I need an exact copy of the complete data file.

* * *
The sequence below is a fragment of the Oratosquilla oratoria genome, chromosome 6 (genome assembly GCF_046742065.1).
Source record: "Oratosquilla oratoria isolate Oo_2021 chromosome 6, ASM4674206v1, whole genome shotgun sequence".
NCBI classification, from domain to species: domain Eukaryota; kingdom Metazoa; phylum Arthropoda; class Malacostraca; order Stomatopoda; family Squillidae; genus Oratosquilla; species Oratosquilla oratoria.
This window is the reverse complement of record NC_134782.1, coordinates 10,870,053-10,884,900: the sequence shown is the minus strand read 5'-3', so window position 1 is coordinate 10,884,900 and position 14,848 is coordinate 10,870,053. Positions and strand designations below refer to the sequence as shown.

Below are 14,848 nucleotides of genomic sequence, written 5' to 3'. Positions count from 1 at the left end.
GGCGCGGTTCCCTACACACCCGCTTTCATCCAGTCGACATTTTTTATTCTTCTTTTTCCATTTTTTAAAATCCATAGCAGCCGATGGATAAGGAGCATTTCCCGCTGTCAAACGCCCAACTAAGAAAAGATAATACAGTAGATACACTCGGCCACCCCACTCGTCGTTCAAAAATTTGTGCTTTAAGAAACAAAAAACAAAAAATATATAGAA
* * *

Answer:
The sequence below is a fragment of the Oratosquilla oratoria genome, chromosome 6 (genome assembly GCF_046742065.1).
Source record: "Oratosquilla oratoria isolate Oo_2021 chromosome 6, ASM4674206v1, whole genome shotgun sequence".
NCBI classification, from domain to species: domain Eukaryota; kingdom Metazoa; phylum Arthropoda; class Malacostraca; order Stomatopoda; family Squillidae; genus Oratosquilla; species Oratosquilla oratoria.
This window is the reverse complement of record NC_134782.1, coordinates 10,870,053-10,884,900: the sequence shown is the minus strand read 5'-3', so window position 1 is coordinate 10,884,900 and position 14,848 is coordinate 10,870,053. Positions and strand designations below refer to the sequence as shown.

Below are 14,848 nucleotides of genomic sequence, written 5' to 3'. Positions count from 1 at the left end.
GGCGCGGTTCCCTACACACCCGCTTTCATCCAGTCGACATTTTTTATTCTTCTTTTTCCATTTTTTAAAATCCATAGCAGCCGATGGATAAGGAGCATTTCCCGCTGTCAAACGCCCAACTAAGAAAAGATAATACAGTAGATACACTCGGCCACCCCACTCGTCGTTCAAAAATTTGTGCTTTAAGAAACAAAAAACAAAAAATATATAGAA